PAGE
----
A brewery was one of the earliest industries in most fledgling towns in New Zealand, and most locations had more than one. The White Swan Brewery on Hastings Street, Napier was started, around the early 1870s, and was in business for over 60 years, with the building pictured and its additions wrecked in the 1931 Hawke’s Bay earthquake.
The introduction of brewing from the “old country” was welcomed by the thirsty pioneering men, but drunkenness became a widespread problem among many Europeans and also Maori to whom it was introduced – they had no equivalent In their culture, therefore had little tolerance for it.
Many Maori originally did not like the taste of alcohol and called it waipiro (stinking water) or wai kaha (strong water), but, as the taste was acquired, many laws were passed to protect them from it beginning in 1847. These were not always successful in stopping the problem. Some early sales were made easier if alcohol had “greased the wheels”. Most of the legislation relating to Maori, and alcohol was overturned by the 1948 Licensing Amendment Act.
There were not surprisingly strong opinions on alcohol with women and the clergy mostly against it. The temperance (anti-alcohol) movement managed in 1911 to get a national vote on prohibition – the banning of manufacture and sale of alcohol, but 60 per cent of voters had to be in favour, but this failed as 55.8 per cent wanted prohibition. The closest New Zealand came to prohibition was in 1919 when 49.7 per cent voted in favour of it, narrowly missing out as the threshold was then 50 per cent, down from 60 per cent.
In 1928 prohibition was still a hot issue. The following letter, I am told used to hang on the wall at the Hawke’s Bay Hospitality Association. I know little else, except that a vote of prohibition was to take place that month.
6th November, 1928.
Do you realise that in a few days you will be called upon to cast your vote For or Against prohibition and that the future welfare of your country depends upon you? But even more intimately does it affect you in regard to the Health and Happiness of your husband, your son, your daughter or your betrothed?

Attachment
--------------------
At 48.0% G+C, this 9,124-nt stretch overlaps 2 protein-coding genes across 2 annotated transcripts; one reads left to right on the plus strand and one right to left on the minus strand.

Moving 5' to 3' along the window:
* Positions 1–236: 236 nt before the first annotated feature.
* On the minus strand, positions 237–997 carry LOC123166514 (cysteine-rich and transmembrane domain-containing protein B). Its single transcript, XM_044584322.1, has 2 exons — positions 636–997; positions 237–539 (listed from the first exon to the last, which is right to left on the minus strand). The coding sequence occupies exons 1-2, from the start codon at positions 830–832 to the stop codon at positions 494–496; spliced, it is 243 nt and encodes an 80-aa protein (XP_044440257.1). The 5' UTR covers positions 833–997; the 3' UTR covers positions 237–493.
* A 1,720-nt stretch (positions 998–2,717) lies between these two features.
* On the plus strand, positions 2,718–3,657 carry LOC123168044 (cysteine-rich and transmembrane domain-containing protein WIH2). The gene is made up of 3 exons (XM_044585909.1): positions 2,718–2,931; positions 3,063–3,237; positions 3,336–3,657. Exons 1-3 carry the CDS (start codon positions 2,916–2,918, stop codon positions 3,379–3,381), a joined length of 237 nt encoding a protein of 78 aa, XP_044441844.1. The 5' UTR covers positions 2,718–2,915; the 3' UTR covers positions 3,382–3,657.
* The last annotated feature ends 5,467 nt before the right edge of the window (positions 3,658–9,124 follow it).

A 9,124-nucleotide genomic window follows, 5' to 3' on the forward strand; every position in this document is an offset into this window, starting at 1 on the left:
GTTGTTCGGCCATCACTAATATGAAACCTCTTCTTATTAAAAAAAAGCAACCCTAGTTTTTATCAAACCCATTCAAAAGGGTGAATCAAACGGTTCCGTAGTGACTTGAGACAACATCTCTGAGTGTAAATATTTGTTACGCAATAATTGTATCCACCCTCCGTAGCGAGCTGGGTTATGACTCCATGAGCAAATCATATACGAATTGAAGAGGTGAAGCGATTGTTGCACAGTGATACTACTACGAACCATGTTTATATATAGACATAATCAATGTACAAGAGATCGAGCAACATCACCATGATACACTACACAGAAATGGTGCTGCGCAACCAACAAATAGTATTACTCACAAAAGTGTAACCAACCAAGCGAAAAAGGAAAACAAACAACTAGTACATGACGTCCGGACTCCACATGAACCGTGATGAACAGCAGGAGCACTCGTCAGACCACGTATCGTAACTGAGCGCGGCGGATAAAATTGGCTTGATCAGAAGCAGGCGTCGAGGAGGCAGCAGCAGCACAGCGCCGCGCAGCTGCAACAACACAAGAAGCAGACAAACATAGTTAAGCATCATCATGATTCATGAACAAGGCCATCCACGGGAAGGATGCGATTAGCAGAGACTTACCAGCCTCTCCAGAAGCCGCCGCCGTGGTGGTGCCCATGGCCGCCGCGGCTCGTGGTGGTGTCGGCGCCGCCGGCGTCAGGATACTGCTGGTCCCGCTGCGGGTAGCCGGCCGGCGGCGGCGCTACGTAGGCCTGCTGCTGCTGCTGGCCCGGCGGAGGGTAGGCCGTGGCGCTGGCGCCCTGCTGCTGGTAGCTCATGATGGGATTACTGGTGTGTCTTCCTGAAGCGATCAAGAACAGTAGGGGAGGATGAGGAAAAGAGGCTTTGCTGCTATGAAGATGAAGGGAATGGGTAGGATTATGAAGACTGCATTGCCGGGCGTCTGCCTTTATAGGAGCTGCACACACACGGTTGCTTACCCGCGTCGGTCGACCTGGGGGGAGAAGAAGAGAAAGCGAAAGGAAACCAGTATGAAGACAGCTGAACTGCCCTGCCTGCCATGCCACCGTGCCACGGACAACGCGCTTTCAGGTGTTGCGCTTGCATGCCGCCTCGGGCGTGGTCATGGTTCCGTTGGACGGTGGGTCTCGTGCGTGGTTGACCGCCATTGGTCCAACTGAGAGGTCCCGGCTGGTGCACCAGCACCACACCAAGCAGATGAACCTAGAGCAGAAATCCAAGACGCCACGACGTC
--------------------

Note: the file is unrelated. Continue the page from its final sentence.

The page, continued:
Can you not recall how when you forbade a child something, that forbidden thing grew in that child’s mind and assumed a strange attractiveness? This peculiarity grows with the child and becomes thoroughly developed in a man. If prohibition is carried, be sure that unscrupulous people will always find a way to provide drinks, but such drinks will produce illness, blindness, and death.
If you want to be a proud mother and see the flesh of your flesh as self-controlled, law abiding and healthy New Zealanders, now is your chance to protect them from all the horrors and consequences of prohibition.
Believe me, dear lady, you do far better by appealing to the moral sense than to throw your loved ones and your country into the hands of bootleggers. Let us join at the poll in voicing a woman’s deep rooted objection to prohibition and its dire results.
Yours in all sincerity,
P.S. I forgot to mention l am going to cross out two lines and prohibition will be one of them. P.
The lines Prudence mentioned were state control and prohibition, leaving continuance. The 1925 prohibition poll in Hawke’s Bay had votes of 4911 in favour of continuance; 833 for state control of liquor, and 3463 for prohibition. In 1928, the year of letter, 4982 were for continuance, 640 wanted state control and 4061 for prohibition.
It is interesting that after the 1931 Hawke’s Bay earthquake when the government gave rehabilitation loans to rebuild business buildings wrecked in the 7.8 magnitude earthquake, that Napier’s Masonic and Criterion hotels were refused loans due to public bars being part of their buildings, which led to the creative ﬁnancing of the Masonic Hotel I’ve written about before.
In 1987 the last vote for prohibition was held in New Zealand, which of course failed.
Photo caption – HISTORIC: The White Swan Brewery in Napier likely taken from Swan Street angle in the 1870-80s.
PHOTO/COLLECTION OF HAWKE’S BAY MUSEUMS TRUST. RUAWHARO TA-U-RANGI 12446
Historic Hawke’s Bay